In today’s technologically dominated society, you probably use a computer every single day. With so much of our world now centering around digital interactions, access to a computer and wifi has become not a want, but a necessity. But have you ever stopped to think about the software running on your devices? We use software programs routinely. They help us to accomplish just about everything we do on computers. But have you ever wondered where these software programs come from? In the case of many devices, the software pre-installs before the customer accesses it. On most of these purchased devices, it is highly likely that you are running proprietary software.
But what is proprietary software? What are some advantages? What are some disadvantages? And what are examples?
In this article, we will answer all of these questions and more. Here is a guide to understanding proprietary software.
What is Proprietary Software?
Proprietary software, also known as closed-source software, is best defined as software that is privately owned. Either an individual person or company owns the intellectual property rights of the code that makes the software run. It serves as a near-polar opposite of open-source software. Where open-source software allows for editing, copying, and sharing of code, proprietary software does not. With it, users can not access, view, or edit the coding of software.
Furthermore, proprietary software requires a proper license to use. Any unlicensed usage of this is considered to be an illegal act of software piracy. Also, it has a limited number of users and various other conditions that must be met in order for legal usage. Along with these conditions, only the developer is allowed to edit, sell, or redistribute proprietary software.
What are Some Advantages?
There are many benefits to proprietary software from a developer’s standpoint. For developers, proprietary software provides one of the only clear options for generating revenue. While many tech companies can generate profits through hardware sales, they run into issues once everyone already has their hardware in place. Licensed proprietary software presents another opportunity to generate revenue. For example, much of Microsoft’s success comes from its ability to sell Microsoft Office software along with hardware.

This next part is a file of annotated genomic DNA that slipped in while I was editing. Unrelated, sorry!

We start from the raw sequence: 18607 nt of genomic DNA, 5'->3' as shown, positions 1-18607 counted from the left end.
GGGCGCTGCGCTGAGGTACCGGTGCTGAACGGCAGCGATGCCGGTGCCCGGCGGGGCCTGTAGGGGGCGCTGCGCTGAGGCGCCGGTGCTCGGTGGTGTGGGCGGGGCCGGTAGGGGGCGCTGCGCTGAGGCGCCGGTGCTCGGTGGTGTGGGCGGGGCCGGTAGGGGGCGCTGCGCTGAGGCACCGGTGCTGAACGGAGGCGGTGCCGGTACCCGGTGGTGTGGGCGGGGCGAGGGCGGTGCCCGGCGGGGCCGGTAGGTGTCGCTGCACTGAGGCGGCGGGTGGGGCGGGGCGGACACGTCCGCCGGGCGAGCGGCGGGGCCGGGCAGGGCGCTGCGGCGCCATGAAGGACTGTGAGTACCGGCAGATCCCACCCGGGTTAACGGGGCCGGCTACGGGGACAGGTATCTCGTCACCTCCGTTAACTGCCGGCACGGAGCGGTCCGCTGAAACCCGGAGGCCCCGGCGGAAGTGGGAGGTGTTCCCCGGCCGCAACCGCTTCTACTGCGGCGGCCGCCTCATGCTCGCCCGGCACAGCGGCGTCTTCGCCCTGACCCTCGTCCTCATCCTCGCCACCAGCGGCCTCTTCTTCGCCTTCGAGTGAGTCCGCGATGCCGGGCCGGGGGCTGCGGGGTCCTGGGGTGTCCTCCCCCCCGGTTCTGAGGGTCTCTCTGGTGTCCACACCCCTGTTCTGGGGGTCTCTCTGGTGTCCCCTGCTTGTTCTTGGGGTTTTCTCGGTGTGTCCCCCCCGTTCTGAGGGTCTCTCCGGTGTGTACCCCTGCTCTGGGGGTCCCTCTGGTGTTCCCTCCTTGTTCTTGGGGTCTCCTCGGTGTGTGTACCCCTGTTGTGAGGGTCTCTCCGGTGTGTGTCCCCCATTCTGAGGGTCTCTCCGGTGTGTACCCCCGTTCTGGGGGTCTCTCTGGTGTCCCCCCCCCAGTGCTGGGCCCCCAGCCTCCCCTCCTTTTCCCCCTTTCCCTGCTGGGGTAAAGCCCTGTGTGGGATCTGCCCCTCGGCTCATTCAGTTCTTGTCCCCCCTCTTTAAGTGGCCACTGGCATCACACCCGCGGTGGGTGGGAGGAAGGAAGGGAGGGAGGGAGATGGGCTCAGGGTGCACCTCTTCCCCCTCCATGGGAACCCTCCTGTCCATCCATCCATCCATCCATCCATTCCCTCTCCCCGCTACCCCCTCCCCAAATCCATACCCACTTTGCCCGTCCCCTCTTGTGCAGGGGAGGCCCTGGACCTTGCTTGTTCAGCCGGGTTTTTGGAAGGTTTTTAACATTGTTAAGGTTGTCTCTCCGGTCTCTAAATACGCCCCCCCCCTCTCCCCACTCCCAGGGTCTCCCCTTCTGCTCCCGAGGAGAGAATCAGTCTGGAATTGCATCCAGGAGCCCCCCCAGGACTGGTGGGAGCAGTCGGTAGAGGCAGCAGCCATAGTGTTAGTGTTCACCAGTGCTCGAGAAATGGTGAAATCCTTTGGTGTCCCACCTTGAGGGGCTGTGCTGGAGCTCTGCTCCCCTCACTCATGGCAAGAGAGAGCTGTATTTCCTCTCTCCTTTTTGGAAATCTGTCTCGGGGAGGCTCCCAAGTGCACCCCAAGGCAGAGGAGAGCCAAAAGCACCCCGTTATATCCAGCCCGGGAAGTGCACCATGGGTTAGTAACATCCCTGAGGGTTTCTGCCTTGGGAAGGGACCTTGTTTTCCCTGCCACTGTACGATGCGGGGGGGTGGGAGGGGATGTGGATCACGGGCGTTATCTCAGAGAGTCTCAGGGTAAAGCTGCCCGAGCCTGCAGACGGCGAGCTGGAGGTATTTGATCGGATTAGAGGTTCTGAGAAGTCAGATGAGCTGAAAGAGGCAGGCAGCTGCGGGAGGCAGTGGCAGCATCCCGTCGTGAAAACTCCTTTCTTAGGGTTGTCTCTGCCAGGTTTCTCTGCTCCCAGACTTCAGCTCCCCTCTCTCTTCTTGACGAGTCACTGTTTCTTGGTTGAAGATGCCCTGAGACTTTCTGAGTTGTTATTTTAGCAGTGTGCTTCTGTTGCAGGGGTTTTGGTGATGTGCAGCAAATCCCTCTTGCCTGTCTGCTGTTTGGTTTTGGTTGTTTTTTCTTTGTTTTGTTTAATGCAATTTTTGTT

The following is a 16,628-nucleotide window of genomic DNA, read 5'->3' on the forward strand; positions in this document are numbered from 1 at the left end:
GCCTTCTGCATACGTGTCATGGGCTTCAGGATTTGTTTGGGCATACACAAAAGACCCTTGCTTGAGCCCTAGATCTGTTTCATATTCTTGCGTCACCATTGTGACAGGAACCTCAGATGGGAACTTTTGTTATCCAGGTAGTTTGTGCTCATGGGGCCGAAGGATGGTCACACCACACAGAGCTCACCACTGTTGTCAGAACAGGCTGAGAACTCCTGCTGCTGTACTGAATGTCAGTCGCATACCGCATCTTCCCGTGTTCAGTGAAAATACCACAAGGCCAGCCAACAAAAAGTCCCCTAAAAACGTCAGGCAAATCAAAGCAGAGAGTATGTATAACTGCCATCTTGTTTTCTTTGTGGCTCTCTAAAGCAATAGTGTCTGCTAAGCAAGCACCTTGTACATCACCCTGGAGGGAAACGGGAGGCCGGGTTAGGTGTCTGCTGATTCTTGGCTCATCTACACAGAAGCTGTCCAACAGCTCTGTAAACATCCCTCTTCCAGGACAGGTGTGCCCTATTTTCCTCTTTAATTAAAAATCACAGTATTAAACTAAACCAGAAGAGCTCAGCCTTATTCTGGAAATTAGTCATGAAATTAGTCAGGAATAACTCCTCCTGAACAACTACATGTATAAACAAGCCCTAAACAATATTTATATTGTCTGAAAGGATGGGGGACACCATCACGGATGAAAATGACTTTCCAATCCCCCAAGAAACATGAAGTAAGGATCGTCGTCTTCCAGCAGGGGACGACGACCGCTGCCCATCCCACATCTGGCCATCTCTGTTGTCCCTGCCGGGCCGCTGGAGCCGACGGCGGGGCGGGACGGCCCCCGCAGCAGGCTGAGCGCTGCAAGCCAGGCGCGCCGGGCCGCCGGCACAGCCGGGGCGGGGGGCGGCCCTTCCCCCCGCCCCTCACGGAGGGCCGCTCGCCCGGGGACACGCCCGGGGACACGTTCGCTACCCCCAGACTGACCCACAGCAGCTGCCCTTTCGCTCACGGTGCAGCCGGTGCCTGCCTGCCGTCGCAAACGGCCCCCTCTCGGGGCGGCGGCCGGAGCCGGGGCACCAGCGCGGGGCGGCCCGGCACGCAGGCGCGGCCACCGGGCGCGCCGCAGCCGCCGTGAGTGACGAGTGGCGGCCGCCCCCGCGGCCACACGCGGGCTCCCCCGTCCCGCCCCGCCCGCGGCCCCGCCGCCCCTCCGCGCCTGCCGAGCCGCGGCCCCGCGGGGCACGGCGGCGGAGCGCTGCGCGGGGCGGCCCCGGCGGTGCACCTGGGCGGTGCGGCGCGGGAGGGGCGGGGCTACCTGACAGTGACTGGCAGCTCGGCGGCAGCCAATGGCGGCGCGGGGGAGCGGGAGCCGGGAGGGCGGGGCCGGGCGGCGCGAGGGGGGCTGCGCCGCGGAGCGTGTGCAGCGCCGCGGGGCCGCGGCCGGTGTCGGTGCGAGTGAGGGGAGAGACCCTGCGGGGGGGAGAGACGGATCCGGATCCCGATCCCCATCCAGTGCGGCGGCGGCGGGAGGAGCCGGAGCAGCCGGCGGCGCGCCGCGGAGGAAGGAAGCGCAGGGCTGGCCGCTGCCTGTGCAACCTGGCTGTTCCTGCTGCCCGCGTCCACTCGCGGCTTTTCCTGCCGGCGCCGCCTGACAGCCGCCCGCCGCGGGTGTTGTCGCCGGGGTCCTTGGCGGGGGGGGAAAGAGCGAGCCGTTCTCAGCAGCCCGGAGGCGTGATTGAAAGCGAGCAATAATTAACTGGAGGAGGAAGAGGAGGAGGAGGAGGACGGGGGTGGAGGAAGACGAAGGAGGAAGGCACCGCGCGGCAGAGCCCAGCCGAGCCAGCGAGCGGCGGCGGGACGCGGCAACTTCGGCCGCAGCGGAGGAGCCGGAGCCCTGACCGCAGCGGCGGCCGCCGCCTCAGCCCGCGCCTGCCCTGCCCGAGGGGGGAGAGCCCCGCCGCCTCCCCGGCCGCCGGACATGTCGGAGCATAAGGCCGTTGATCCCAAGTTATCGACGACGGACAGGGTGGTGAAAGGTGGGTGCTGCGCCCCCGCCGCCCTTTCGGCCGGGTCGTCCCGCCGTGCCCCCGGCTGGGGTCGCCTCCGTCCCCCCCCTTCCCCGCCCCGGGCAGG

From a consumer standpoint, proprietary software can offer better security and support. While open-source software is great in theory, the ability for everyone to access and edit the code can lead to security risks. Because there is no profit to be gained, there is nobody actively monitoring the code to check for potential breaches or glitches. Furthermore, there is no active support system for open-source software. If you run into issues with open-source software code then there is nobody you can call for assistance or maintenance. Whereas proprietary software systems will almost always have established support lines and staff dedicated to maintaining the software.
What are Some Disadvantages?
From the perspective of a developer or company, there are almost no downsides to proprietary software as it offers a clear path to revenue. But for customers, there are definite downsides. One of the most controversial is the amount of power that it gives to the developing company in determining software lifespan. With proprietary software, there is often no good alternative option. This means that the developing company can decide how long they would like for the software to be effective, and can essentially force customers into purchasing upgrades.
For example, have you ever noticed that your old iPhone seems to slow down and rapidly deteriorate whenever they release a new device? This is an example of a developer manipulating software lifespan. Apple can decide to intentionally slow down its software to force consumers into upgrading to the newest device, and customers have no realistic alternative options. While there are other downsides to proprietary software, the power it gives to the developer is the biggest consumer disadvantage.
- Microsoft Office – As aforementioned, Microsoft Office is one of the most widely-known examples. Almost all of Microsoft’s software ends up as licensed proprietary code.
- IOS – Apple devices IOS software is also widely used. With billions of worldwide users, it is a massive source of revenue.
- Antivirus Software – The vast majority of antivirus software is closed-source. Programs like Norton and Bitdefender are some of the most notable antivirus software programs.
- Video Games – You may not realize it, but almost all paid video games are considered to be proprietary software. The code used to develop these video games generally ends up licensed and closed-source.
In summary, proprietary software means licensed software considered the intellectual property of a developer or company. Unlike open-source software, this type cannot be shared, edited, or viewed by anyone but the developer. Much of the software we see through Microsoft, Apple, and other companies, they consider proprietary. It provides a clear path to generating revenue for tech companies or developers. However, it also provides these developers with a level of control and power over consumers who rely on that software.
Hopefully, this article has helped to clarify what proprietary software is, as well as some of the benefits and downsides to relying on closed-source software.